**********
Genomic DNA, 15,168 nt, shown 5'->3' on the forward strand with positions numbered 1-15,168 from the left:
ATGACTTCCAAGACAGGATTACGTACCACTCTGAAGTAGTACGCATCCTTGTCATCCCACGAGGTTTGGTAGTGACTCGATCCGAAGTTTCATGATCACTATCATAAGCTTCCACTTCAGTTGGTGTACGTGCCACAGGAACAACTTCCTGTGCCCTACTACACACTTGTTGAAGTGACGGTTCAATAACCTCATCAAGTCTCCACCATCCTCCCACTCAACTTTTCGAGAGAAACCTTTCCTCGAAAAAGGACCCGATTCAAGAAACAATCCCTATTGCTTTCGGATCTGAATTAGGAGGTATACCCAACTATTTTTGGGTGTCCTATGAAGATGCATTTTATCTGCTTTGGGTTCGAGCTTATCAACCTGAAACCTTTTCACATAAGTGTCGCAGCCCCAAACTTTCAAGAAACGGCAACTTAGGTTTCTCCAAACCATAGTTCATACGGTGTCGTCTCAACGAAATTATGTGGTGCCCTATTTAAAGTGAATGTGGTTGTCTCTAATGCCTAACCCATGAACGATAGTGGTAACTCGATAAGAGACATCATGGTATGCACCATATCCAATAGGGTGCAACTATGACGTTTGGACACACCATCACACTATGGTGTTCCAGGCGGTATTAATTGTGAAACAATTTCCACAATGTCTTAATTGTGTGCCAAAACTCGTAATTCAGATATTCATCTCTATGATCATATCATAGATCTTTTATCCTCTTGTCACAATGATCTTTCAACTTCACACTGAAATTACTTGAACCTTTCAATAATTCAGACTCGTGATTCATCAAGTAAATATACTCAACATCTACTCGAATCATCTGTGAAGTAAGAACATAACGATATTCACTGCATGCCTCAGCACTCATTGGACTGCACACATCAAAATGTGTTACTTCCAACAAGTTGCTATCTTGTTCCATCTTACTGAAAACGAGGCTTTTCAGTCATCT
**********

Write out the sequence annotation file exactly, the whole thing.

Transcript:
Genomic DNA, 15,168 nt, shown 5'->3' on the forward strand with positions numbered 1-15,168 from the left:
ATGACTTCCAAGACAGGATTACGTACCACTCTGAAGTAGTACGCATCCTTGTCATCCCACGAGGTTTGGTAGTGACTCGATCCGAAGTTTCATGATCACTATCATAAGCTTCCACTTCAGTTGGTGTACGTGCCACAGGAACAACTTCCTGTGCCCTACTACACACTTGTTGAAGTGACGGTTCAATAACCTCATCAAGTCTCCACCATCCTCCCACTCAACTTTTCGAGAGAAACCTTTCCTCGAAAAAGGACCCGATTCAAGAAACAATCCCTATTGCTTTCGGATCTGAATTAGGAGGTATACCCAACTATTTTTGGGTGTCCTATGAAGATGCATTTTATCTGCTTTGGGTTCGAGCTTATCAACCTGAAACCTTTTCACATAAGTGTCGCAGCCCCAAACTTTCAAGAAACGGCAACTTAGGTTTCTCCAAACCATAGTTCATACGGTGTCGTCTCAACGAAATTATGTGGTGCCCTATTTAAAGTGAATGTGGTTGTCTCTAATGCCTAACCCATGAACGATAGTGGTAACTCGATAAGAGACATCATGGTATGCACCATATCCAATAGGGTGCAACTATGACGTTTGGACACACCATCACACTATGGTGTTCCAGGCGGTATTAATTGTGAAACAATTTCCACAATGTCTTAATTGTGTGCCAAAACTCGTAATTCAGATATTCATCTCTATGATCATATCATAGATCTTTTATCCTCTTGTCACAATGATCTTTCAACTTCACACTGAAATTACTTGAACCTTTCAATAATTCAGACTCGTGATTCATCAAGTAAATATACTCAACATCTACTCGAATCATCTGTGAAGTAAGAACATAACGATATTCACTGCATGCCTCAGCACTCATTGGACTGCACACATCAAAATGTGTTACTTCCAACAAGTTGCTATCTTGTTCCATCTTACTGAAAACGAGGCTTTTCAGTCATCT